Sheila Jeffreys' Beauty and Misogyny: Harmful Cultural Practices in the West was a revelation to me - and a shocking one at that. I need to make my own views clear before I start. I do not wear make up; I do not wear a bra; I do not remove any body hair and I would never have cosmetic surgery. I'm not militant about it I just don't see why I should. I am way past the age when I feel I need to impress anyone. I can do dressed up as well an anyone - but I rarely do because there's no need to. I won't wear shoes with heels because I put comfort above everything. I do like to look neat and tidy and clean - but that is far as I go towards meeting cultural expectations.
So I was prepared to be convinced by Sheila Jeffrey's arguments before I started reading. The book is well written and probably aimed at the academic audience rather than the general reader. There is an excellent bibliography and index and a great deal of - lesser known - research is cited. Her basic premise is that much of the fashion and cosmetic world is controlled by men - both gay and heterosexual - many of whom appear to be motivated by misogyny. She examines the fashion shows of various designers - almost exclusively male and gay - and suggests that many of their creations seek to objectify women. She highlights the way models are expected to appear close to naked on the catwalk and shows how much fashion in the early 2000s echoed bondage and fetish clothes - most of which would be unwearable in real life.
Jeffreys covers some of the same ground as Natasha Walter in Living Dolls and Nina Power in One Dimensional Woman. Women as sex objects for the delight of men and women as consumer keeping Western economies alive. Jeffreys argues that the fight for women's rights was not intended to force women into expensive and time consuming beauty routines. Yes if that's how the individual wants to live their life but are many of us just following convention because the ostracism we expect if we don't conform is too difficult to bear?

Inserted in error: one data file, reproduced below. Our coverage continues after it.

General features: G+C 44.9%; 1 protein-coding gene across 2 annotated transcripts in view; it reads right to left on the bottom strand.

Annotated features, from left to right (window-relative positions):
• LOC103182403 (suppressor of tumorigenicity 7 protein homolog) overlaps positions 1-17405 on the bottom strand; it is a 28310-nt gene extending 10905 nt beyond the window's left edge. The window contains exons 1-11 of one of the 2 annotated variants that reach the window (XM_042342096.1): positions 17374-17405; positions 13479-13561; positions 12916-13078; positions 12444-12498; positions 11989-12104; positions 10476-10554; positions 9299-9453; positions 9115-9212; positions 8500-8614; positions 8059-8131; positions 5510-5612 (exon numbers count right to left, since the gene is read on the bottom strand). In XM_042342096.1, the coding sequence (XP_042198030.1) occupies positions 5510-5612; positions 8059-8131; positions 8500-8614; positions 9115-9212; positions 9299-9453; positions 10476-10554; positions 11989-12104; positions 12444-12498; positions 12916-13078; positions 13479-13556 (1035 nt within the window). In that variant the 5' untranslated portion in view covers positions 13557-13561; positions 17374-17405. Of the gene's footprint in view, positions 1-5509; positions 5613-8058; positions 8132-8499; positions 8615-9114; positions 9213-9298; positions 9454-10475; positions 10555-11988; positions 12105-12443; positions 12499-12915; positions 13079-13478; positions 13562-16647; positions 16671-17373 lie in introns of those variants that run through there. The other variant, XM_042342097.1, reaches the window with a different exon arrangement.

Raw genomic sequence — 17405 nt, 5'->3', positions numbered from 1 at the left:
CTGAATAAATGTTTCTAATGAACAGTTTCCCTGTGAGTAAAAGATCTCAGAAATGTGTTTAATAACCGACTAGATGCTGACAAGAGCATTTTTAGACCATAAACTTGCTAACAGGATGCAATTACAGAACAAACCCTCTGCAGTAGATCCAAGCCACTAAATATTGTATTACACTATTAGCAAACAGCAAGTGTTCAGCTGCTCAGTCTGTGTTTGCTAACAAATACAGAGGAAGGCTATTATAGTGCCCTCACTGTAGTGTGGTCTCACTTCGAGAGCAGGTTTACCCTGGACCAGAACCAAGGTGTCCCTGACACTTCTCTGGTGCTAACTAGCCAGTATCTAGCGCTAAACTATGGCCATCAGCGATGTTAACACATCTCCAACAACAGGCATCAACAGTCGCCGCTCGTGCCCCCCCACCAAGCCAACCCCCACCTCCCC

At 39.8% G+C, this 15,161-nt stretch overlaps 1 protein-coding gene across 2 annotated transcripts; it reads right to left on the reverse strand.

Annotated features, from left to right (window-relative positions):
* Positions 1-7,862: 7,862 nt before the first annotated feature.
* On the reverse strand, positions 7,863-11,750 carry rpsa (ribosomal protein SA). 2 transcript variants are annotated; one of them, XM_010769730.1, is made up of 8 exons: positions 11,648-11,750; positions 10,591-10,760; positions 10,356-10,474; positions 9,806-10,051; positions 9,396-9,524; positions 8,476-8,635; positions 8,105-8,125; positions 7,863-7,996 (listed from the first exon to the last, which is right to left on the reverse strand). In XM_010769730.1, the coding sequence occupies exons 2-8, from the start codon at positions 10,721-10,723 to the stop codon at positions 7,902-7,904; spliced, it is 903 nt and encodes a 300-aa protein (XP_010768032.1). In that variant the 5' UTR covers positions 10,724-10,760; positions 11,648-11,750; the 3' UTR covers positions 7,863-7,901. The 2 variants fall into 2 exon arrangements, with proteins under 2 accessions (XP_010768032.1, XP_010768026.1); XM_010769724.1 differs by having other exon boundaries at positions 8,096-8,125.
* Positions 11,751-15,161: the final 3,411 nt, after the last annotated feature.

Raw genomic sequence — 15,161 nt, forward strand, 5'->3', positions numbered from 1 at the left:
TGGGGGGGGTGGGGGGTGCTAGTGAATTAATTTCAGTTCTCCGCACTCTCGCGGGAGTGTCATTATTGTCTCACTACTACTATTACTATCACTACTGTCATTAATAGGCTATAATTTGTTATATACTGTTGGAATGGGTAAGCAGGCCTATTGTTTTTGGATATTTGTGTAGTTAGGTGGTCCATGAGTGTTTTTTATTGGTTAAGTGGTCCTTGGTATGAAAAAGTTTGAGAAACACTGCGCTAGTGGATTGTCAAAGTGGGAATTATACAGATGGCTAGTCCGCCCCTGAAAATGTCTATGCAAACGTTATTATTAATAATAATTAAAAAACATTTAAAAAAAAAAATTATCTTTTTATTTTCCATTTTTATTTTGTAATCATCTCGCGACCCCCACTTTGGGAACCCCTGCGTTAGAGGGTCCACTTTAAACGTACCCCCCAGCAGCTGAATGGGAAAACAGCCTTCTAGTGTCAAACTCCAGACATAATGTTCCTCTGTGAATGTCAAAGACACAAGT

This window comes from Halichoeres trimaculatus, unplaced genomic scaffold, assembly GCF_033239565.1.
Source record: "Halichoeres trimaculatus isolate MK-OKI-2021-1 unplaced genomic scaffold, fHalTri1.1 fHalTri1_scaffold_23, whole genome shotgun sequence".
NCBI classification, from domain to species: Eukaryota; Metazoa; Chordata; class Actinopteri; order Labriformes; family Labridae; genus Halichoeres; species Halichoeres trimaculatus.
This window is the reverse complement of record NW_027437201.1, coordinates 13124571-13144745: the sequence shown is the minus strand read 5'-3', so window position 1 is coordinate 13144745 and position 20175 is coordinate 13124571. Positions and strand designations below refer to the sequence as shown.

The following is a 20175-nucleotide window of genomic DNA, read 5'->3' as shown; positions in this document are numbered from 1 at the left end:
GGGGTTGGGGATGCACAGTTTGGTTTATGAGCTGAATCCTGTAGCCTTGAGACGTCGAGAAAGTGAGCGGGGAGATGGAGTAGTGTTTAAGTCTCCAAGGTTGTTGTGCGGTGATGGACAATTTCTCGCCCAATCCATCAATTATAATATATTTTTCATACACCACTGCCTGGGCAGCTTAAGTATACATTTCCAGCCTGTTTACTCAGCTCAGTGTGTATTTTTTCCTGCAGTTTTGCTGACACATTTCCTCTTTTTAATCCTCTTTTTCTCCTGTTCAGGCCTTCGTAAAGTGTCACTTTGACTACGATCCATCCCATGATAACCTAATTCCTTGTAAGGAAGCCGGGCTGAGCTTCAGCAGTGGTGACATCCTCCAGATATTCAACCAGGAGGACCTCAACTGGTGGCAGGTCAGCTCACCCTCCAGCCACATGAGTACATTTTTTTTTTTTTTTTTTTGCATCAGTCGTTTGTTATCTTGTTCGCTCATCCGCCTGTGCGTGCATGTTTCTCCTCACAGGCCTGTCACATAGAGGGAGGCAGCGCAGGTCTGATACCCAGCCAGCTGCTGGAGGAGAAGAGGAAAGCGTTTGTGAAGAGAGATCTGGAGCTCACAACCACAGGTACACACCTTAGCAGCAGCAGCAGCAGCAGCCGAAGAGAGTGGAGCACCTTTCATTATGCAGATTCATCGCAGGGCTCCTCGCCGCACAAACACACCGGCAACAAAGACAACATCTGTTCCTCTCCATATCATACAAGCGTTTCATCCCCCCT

I was particularly shocked by her analysis of the similarities between wearing stiletto heeled shoes and the damage they do to the feet and the Chinese practice of foot binding. Women in the West have surgery on their feet so that they can fit into shoes with pointed toes. Then there are bunions and hammer toes both frequently caused by fashion shoes. Why would anyone think that wearing shoes which damage your feet is an admirable thing?
The chapter on cosmetic surgery was also frightening - breast enlargement, lipsosuction, labiaplasty, face lifts etc etc. Why do we do it? Why does anyone risk their lives in order to conform to a manufactured ideal of beauty? Why are women so worried about how their genitals appear that they would willingly subject themselves to surgical intervention? To say they do it willingly does not make in any better than Female Genital Mutilation (FGM) which is illegal in the Western World. They are doing it to conform to the ideal as represented in pornographic films and to please the men in their lives. If someone else forces you into it - FMG - then it is wrong; if you decide to subject yourself to it - labiaplasty - then that's legal and acceptable and encouraged. There is a very fine line between the two in my opinion.
There is always a danger that any criticism of such practices comes over as anti male but that is not my intention or the author's intention. The book is not written in emotive language - and is all the more effective because of it - but it does highlight the way women themselves enforce beauty routines on each other - 'you'll never get a man if you don't alter your body'. So in effect the whole aim of cosmetics, fashion and cosmetic surgery is aimed at keeping women attractive to men - however you choose to justify it.
The author also examines the transsexual/transvestite scene and shows that most men who are involved in it are attracted because dressing up as women or becoming women - the subordinate sex - fulfils their masochistic tendencies. If women were not subordinate to men - still - the men would not be attracted to it. My feeling is this might be a little far fetched but I can follow the logic of it. I would agree that women's liberation still has a long way to go. When women no longer hate their bodies and consider that all shapes and sizes are acceptable and that it is possible to leave the house without makeup and wearing comfortable clothes and shoes then we will have greater liberation than we have now. Women should not need to put on a mask and fancy dress in order to be noticed in the real world.
Shocking stuff and well worth reading.